FAQs about 'baby blues', postpartum depression
3/1/2018 by Dr. Matthew Meunier
Postpartum depression is a common mental health condition that affects about one in 10 women during the year after giving birth. On Monday, Feb. 26, Employee and Community Health (ECH) started screening moms for postpartum depression at their baby's well-child visits, which take place during the first year of life.
This screening will involve asking new moms to complete a paper survey; the baby's provider will review it during the visit. This new screening process will take place at all ECH pediatric and family medicine practice sites in Rochester and Kasson. Here are answers to a few of the questions new moms frequently ask:
Q: How do I know if I have postpartum blues or postpartum depression?
A: Postpartum blues is extremely common in the first days to weeks after delivering a baby. Having a new baby at home can be quite stressful and cause symptoms such as crying for no apparent reason, mood swings, difficulty concentrating, sadness and anxiety. These emotions are a normal response to the stress, hormonal changes and poor sleep that come with a new baby. These “baby blues” should come and go, fade within a couple weeks after delivery and not prevent you from caring for yourself or your baby.
Postpartum depression can happen anytime during the year following the birth of your child, although it most commonly appears sometime in the first two months. The symptoms can be similar to postpartum blues, but are more severe and also include loss of interest or pleasure in doing things, loss of motivation, feelings of hopelessness or guilt, loss of interest in caring for your baby or feeling like you would be better off dead.
These symptoms don’t come and go like those of postpartum blues; they last longer than a week or two; and they can get in the way of your ability to take care of yourself and your baby. If you, your partner or your family are worried you may have postpartum depression, it is important to tell your health care provider or your baby’s so they can make a diagnosis and provide you and your baby the help you need.
Q: What causes postpartum depression? What can I do to prevent it?
A: No one knows why or how postpartum depression develops. However, some women seem to be at higher risk. Risk factors for postpartum depression include:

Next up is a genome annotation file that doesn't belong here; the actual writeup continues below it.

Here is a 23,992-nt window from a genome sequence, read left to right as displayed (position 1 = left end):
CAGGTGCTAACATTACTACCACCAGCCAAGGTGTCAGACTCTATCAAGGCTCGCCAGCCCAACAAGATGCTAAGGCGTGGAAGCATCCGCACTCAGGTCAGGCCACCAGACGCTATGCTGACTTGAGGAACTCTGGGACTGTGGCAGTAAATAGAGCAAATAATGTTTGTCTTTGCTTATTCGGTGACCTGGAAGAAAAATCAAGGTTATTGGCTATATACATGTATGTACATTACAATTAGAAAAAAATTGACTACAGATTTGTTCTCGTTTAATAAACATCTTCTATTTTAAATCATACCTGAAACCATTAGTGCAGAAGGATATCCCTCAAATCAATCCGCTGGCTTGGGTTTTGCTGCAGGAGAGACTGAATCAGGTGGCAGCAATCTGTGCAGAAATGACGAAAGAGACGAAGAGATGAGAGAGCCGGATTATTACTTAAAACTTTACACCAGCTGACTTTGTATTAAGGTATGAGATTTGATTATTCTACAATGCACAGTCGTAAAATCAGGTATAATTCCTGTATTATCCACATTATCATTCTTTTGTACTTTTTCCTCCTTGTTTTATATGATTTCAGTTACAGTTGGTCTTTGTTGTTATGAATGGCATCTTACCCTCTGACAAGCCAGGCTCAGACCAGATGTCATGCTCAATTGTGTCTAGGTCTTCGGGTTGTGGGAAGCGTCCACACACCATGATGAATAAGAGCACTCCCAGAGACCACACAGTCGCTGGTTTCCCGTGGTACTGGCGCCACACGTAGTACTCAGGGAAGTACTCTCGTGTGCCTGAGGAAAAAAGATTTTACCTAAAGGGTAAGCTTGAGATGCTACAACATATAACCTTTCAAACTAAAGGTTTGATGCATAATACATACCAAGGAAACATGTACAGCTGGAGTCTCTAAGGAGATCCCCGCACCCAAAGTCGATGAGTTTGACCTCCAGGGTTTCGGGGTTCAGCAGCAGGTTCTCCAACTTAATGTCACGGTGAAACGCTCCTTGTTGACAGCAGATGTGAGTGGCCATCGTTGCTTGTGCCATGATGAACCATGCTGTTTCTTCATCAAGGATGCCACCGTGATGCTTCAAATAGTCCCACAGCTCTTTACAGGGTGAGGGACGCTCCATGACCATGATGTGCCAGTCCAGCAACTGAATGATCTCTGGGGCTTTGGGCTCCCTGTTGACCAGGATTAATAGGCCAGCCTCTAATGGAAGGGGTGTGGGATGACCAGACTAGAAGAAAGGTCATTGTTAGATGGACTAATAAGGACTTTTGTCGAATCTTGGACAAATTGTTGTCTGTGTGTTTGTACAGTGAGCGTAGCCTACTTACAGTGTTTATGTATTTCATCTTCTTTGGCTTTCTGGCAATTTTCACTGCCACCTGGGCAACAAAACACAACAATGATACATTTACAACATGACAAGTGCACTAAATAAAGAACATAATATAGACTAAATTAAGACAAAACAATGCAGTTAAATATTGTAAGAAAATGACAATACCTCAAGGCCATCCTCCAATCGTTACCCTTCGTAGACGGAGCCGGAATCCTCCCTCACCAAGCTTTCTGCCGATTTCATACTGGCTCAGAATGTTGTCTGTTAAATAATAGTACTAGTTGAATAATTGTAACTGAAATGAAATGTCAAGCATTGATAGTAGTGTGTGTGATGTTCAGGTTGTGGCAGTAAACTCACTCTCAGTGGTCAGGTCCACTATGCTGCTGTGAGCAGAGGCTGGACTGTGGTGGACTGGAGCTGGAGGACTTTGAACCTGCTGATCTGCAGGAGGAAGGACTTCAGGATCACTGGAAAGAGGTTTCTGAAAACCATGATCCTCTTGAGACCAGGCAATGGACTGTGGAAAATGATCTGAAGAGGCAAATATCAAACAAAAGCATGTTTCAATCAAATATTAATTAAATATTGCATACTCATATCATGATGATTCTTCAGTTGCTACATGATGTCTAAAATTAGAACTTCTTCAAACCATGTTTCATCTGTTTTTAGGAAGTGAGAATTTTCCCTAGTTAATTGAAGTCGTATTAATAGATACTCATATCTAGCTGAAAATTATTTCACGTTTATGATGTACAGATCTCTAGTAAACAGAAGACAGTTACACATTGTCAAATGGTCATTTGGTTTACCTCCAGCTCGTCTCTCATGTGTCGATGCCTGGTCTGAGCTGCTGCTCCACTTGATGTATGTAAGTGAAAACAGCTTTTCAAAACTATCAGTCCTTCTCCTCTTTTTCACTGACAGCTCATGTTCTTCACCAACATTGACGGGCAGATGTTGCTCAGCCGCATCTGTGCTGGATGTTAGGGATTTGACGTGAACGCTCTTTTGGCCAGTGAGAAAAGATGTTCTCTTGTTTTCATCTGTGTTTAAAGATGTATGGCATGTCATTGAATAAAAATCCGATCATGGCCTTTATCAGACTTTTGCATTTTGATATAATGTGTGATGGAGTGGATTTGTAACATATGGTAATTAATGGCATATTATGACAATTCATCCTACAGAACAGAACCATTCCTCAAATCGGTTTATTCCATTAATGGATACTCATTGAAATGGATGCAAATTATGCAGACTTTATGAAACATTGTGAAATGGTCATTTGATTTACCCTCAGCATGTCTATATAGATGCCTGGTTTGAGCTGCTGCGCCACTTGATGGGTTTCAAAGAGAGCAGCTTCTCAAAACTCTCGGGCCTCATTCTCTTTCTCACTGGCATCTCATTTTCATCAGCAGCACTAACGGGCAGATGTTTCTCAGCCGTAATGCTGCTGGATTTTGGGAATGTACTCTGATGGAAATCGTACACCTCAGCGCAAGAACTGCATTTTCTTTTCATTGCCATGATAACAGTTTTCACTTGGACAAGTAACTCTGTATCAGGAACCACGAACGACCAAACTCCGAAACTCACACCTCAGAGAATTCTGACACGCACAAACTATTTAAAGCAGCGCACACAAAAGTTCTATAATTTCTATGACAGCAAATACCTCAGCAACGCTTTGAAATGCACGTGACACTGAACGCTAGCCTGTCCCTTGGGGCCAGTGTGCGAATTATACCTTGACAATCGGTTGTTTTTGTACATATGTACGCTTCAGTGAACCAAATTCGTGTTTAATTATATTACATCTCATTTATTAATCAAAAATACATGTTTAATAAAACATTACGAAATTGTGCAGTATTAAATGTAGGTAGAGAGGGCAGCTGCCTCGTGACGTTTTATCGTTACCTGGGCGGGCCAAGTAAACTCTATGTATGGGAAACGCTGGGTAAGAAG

- Having had it with a previous birth
- Depression prior to or during pregnancy
- Family history of depression
- History of severe premenstrual syndrome (PMS)
- Poor social or financial support
- Other stressful life events during pregnancy or after delivery
While these risk factors cannot always be avoided, staying as healthy as possible during your pregnancy may help. Be sure to exercise, eat a healthy diet and practice stress-reducing techniques. Be sure to follow up with your health care provider before and after the birth of your child to make sure signs of depression are identified and managed early.
Q: What will happen if I am diagnosed with postpartum depression?
A: This is a clinical disease, just like high blood pressure or diabetes. Being diagnosed with postpartum depression does not mean you are a bad mom or that your baby will be taken away from you. But just like high blood pressure or diabetes, it is important to manage this disease to prevent any consequences to your or your baby’s health.
Some women with postpartum depression improve their symptoms with a combination of talk therapy with a counselor or therapist and self-management interventions such as exercise, meditation, healthy eating and socializing with friends. Many women also need antidepressant medications in order to resolve their symptoms. These medications are effective, and many of them are safe to take while breastfeeding. Your health care provider can find one that will work well for you.
Q: Am I going crazy?
A: No! Postpartum depression is common, but it is also very serious. Sometimes women feel like they want to harm themselves or their baby. This doesn’t mean you are crazy or a bad person; however, these feelings shouldn’t be brushed off, and you need to contact your doctor or call 911 immediately if you experience them.
Some women also develop postpartum psychosis. This condition can cause you to see or hear things other people don’t, feel paranoid or like you don’t know where you are. These are very serious symptoms that require immediate medical attention.
Most women with postpartum depression do not experience these severe symptoms, but still feel like they are “losing it” because they think that they should be happy to have a new baby in their life. Do not to let embarrassment or shame prevent you from seeking help. These feelings are common and can be treated with the help of your health care provider.
Dr. Matthew Meunier is a family physician with Women's Health fellowship training in the Mayo Clinic Department of Family Medicine. He is the chief of the Family Medicine Obstetrics and Newborn Services.